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Hi folks. Sorry about being gone for a few days. I was in New York, a place for which the phrase “nice place to visit, but I wouldn’t want to live there” was invented. It was nice to visit. I don’t want to live there. It’s like the people who say that know me.

Anyway, here are the scores. Here are the highlights:

Nationals 4, Indians 1: In nine of yesterday’s 15 games the losing team scored one run. Just warning you now, that’s gonna make for a lot of “[pitcher] tossed [X] [Y]-hit innings, allowing only [Z] runs . . .” summaries, with X being a number 6 or greater, Y being a number 6 or lower and Z being a value of 1 or 0. There could be a hit caveats addressed via “scattering” subroutine, but we’ll deal with that on a case-by-case basis. I realize that’s a lot of info you don’t need, but as I’ve been trying to automate “And That Happened” so it will live on forever, even past my death, these are the sorts of challenges I deal with. Anyway, Stephen Strasburg is the first to be plugged into this equation, having allowed zero runs on three hits over seven innings against the Tribe. He picked up his 14th win.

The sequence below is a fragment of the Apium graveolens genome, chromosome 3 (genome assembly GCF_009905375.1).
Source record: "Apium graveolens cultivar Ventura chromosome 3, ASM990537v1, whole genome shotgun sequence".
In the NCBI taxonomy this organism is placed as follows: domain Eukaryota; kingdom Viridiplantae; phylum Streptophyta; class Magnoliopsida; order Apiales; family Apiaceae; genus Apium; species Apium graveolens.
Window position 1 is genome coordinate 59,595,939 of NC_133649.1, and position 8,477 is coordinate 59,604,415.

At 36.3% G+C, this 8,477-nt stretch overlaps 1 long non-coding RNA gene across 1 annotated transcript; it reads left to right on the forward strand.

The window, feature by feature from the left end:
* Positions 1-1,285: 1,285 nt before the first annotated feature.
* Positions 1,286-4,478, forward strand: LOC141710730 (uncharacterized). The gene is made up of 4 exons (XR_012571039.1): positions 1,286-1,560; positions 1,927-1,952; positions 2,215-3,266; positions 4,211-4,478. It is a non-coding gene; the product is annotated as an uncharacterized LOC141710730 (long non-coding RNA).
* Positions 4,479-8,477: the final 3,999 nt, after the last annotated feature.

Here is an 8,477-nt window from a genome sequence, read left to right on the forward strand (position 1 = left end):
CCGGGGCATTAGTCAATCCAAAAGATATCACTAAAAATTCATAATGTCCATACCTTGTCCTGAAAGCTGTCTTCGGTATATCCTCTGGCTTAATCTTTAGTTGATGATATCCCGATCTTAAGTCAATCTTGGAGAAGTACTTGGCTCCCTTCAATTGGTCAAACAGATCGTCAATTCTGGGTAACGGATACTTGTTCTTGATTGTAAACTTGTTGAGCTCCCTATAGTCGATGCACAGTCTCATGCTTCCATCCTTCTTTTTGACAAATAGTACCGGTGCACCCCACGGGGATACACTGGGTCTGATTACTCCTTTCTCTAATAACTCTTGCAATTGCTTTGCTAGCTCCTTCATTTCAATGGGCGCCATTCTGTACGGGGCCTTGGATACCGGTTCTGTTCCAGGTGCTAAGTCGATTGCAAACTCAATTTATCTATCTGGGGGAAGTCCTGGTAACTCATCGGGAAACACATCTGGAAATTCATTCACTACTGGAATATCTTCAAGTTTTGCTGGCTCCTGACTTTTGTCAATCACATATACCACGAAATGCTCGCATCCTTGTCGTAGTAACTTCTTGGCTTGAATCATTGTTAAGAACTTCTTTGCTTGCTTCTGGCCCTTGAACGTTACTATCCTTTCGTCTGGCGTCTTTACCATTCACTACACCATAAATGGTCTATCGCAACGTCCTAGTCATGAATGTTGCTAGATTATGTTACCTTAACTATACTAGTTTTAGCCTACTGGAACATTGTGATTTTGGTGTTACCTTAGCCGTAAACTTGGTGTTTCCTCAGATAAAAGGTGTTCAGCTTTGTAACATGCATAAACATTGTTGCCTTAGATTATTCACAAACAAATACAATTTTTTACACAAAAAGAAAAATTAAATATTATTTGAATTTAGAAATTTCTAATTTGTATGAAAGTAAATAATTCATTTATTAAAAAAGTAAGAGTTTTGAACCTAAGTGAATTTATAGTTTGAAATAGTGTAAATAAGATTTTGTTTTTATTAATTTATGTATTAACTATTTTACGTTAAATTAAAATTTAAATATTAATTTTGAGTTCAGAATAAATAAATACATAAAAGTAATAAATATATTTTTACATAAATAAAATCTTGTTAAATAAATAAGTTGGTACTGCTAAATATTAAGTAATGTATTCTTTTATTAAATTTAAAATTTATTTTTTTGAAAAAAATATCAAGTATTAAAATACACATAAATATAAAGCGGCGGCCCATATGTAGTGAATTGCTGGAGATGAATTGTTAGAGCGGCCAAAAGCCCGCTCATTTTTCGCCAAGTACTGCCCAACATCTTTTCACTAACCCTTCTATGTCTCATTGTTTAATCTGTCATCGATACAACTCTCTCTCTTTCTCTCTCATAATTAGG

Marlins 11, Phillies 1: Here it was Adam Conley, tossing shutout ball into the seventh while scattering eight hits. He obviously had offensive help too, with Giancarlo Stanton providing enough for them to win the game with a first inning two-run homer followed by a lot of piling on. This from a team that was in an offensive drought just a couple of days ago.

Padres 8, Blue Jays 4Adam Rosales hit a two-run home run, Alex Dickerson and Brett Wallace each hit solo shots. The Padres have tied an NL record for consecutive games in which someone hit a homer. Because, of course, when you think “Padres” you think “power-hitting accomplishments.”

Tigers 4, Red Sox 3: I watched part of this game at a bar in LaGuardia waiting to fly home yesterday. Living in non-MLB cities for one’s entire adult life makes one forget that there are places where you don’t have to specifically ask for them to turn on a baseball game on the bar TV. Seriously, Columbus, Ohio sports bars will put on televised sports talk shows in which someone may mention college football in passing before showing the ballgame. All the better considering that the sound is off. And there’s nothing better than going into a bar in October and seeing five TVs with the random second-tier Thursday night Big West game and one with the frickin’ World Series on it. Anyway: Michael Fulmer pitched well until he ran out of gas on a hot afternoon, allowing the Sox to tie it late, but Miguel Cabrera saved the day with a ninth inning homer.